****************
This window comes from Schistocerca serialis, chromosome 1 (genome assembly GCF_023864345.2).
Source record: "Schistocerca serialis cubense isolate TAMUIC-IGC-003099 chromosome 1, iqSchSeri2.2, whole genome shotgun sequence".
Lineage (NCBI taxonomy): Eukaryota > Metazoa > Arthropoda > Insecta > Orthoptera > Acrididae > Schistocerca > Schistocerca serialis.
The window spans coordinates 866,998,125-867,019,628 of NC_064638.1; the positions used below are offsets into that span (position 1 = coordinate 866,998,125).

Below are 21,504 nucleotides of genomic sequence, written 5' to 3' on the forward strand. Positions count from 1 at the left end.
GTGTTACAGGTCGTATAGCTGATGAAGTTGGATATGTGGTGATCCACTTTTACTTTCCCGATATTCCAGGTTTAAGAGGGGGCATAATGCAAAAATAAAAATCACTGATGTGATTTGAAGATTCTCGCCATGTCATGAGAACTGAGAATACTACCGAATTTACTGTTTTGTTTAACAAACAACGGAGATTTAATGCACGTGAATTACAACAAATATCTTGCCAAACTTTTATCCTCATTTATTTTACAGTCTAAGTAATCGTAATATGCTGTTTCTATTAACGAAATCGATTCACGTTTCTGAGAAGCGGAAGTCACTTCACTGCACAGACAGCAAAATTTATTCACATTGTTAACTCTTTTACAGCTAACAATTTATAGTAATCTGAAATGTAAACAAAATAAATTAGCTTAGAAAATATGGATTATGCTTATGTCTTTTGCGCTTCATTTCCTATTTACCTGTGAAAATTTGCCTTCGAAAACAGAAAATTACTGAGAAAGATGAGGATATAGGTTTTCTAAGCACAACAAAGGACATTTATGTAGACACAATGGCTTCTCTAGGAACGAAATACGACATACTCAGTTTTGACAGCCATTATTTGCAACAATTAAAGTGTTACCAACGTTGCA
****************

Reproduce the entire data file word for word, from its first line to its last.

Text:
This window comes from Schistocerca serialis, chromosome 1 (genome assembly GCF_023864345.2).
Source record: "Schistocerca serialis cubense isolate TAMUIC-IGC-003099 chromosome 1, iqSchSeri2.2, whole genome shotgun sequence".
Lineage (NCBI taxonomy): Eukaryota > Metazoa > Arthropoda > Insecta > Orthoptera > Acrididae > Schistocerca > Schistocerca serialis.
The window spans coordinates 866,998,125-867,019,628 of NC_064638.1; the positions used below are offsets into that span (position 1 = coordinate 866,998,125).

Below are 21,504 nucleotides of genomic sequence, written 5' to 3' on the forward strand. Positions count from 1 at the left end.
GTGTTACAGGTCGTATAGCTGATGAAGTTGGATATGTGGTGATCCACTTTTACTTTCCCGATATTCCAGGTTTAAGAGGGGGCATAATGCAAAAATAAAAATCACTGATGTGATTTGAAGATTCTCGCCATGTCATGAGAACTGAGAATACTACCGAATTTACTGTTTTGTTTAACAAACAACGGAGATTTAATGCACGTGAATTACAACAAATATCTTGCCAAACTTTTATCCTCATTTATTTTACAGTCTAAGTAATCGTAATATGCTGTTTCTATTAACGAAATCGATTCACGTTTCTGAGAAGCGGAAGTCACTTCACTGCACAGACAGCAAAATTTATTCACATTGTTAACTCTTTTACAGCTAACAATTTATAGTAATCTGAAATGTAAACAAAATAAATTAGCTTAGAAAATATGGATTATGCTTATGTCTTTTGCGCTTCATTTCCTATTTACCTGTGAAAATTTGCCTTCGAAAACAGAAAATTACTGAGAAAGATGAGGATATAGGTTTTCTAAGCACAACAAAGGACATTTATGTAGACACAATGGCTTCTCTAGGAACGAAATACGACATACTCAGTTTTGACAGCCATTATTTGCAACAATTAAAGTGTTACCAACGTTGCA